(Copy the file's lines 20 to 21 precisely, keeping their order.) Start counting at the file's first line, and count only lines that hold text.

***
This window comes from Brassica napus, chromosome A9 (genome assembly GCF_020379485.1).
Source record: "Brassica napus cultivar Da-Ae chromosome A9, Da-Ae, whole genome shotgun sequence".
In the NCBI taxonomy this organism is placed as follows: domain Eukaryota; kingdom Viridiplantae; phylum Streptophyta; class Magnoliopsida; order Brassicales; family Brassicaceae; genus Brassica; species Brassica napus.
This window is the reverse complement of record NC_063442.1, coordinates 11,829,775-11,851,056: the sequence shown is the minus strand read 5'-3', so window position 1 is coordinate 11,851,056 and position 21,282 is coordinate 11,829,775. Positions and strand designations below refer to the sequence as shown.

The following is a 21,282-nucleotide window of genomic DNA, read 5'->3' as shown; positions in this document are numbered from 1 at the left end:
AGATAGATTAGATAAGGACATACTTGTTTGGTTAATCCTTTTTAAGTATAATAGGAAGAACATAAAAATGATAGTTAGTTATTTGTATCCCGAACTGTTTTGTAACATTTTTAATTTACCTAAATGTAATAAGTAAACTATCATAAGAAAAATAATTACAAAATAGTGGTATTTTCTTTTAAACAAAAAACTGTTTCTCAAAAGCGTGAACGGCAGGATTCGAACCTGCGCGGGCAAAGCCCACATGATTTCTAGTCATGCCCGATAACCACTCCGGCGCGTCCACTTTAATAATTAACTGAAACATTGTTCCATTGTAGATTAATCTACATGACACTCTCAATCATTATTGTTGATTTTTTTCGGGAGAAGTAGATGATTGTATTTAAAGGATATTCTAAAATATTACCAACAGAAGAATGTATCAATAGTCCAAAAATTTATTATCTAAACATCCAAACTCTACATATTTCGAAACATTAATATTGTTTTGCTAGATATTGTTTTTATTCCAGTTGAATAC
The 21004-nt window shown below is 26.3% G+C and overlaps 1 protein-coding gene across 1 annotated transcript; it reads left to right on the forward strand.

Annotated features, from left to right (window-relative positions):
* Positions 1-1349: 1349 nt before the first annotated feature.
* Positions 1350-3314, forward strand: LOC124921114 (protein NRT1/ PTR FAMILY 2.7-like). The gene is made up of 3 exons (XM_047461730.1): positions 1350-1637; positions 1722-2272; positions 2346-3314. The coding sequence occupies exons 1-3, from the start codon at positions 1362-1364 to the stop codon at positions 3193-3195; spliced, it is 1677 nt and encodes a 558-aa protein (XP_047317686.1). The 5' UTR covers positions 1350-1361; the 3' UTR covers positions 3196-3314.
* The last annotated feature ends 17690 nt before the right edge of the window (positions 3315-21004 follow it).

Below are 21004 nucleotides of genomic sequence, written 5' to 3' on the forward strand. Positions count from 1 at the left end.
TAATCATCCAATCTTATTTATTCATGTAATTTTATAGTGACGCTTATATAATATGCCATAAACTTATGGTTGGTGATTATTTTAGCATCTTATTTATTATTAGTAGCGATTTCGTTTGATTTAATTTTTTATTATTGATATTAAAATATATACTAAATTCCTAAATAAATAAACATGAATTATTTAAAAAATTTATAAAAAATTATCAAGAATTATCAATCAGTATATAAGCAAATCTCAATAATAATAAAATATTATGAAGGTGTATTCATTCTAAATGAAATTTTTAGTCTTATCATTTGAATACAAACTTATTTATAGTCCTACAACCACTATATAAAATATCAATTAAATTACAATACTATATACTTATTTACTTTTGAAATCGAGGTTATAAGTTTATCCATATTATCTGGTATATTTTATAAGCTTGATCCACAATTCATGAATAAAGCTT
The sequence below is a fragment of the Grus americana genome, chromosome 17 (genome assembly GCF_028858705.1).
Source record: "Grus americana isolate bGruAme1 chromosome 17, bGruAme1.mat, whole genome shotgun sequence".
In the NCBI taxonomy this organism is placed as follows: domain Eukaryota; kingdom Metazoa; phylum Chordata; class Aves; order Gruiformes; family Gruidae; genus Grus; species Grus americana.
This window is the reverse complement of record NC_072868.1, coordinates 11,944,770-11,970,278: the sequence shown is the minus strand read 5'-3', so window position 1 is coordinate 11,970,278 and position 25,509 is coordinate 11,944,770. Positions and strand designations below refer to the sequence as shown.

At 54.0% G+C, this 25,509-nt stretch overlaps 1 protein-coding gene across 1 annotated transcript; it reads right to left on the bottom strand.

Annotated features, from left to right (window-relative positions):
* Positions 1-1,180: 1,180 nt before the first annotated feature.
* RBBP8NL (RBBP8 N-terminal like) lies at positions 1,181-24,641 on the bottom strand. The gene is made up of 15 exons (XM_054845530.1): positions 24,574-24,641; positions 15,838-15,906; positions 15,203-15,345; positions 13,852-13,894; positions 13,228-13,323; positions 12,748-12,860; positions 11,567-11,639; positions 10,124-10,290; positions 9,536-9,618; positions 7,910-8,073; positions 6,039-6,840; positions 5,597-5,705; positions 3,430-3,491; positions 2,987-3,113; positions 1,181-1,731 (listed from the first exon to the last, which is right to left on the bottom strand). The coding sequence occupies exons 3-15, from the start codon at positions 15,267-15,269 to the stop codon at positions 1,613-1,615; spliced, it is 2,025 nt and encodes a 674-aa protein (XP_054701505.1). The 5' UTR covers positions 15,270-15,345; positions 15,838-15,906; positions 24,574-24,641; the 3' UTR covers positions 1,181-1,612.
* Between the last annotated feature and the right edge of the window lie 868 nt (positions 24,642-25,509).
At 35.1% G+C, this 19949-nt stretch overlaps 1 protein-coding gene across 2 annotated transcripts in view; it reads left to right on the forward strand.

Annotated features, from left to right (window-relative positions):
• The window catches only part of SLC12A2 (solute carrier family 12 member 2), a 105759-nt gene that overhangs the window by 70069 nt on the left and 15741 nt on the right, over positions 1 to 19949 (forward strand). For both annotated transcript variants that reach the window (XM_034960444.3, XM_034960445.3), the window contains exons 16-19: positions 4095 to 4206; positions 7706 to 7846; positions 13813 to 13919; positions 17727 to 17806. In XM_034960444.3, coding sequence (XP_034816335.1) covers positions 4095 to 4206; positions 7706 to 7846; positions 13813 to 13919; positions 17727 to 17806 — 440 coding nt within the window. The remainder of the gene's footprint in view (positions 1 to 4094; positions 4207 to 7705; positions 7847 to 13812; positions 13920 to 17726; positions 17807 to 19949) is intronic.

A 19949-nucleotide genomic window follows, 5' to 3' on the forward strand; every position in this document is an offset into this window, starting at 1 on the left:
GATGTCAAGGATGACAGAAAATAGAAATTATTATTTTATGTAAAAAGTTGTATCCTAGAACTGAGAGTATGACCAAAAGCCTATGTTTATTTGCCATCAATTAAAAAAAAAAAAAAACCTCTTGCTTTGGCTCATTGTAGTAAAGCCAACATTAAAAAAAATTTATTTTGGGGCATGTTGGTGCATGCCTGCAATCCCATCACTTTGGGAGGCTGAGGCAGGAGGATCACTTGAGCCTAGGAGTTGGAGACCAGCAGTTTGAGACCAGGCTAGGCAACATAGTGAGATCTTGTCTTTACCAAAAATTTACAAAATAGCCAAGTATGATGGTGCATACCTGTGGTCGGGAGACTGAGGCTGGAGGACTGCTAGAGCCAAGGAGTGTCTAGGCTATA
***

* Positions 1-1,180: 1,180 nt before the first annotated feature.
* RBBP8NL (RBBP8 N-terminal like) lies at positions 1,181-24,641 on the bottom strand. The gene is made up of 15 exons (XM_054845530.1): positions 24,574-24,641; positions 15,838-15,906; positions 15,203-15,345; positions 13,852-13,894; positions 13,228-13,323; positions 12,748-12,860; positions 11,567-11,639; positions 10,124-10,290; positions 9,536-9,618; positions 7,910-8,073; positions 6,039-6,840; positions 5,597-5,705; positions 3,430-3,491; positions 2,987-3,113; positions 1,181-1,731 (listed from the first exon to the last, which is right to left on the bottom strand). The coding sequence occupies exons 3-15, from the start codon at positions 15,267-15,269 to the stop codon at positions 1,613-1,615; spliced, it is 2,025 nt and encodes a 674-aa protein (XP_054701505.1). The 5' UTR covers positions 15,270-15,345; positions 15,838-15,906; positions 24,574-24,641; the 3' UTR covers positions 1,181-1,612.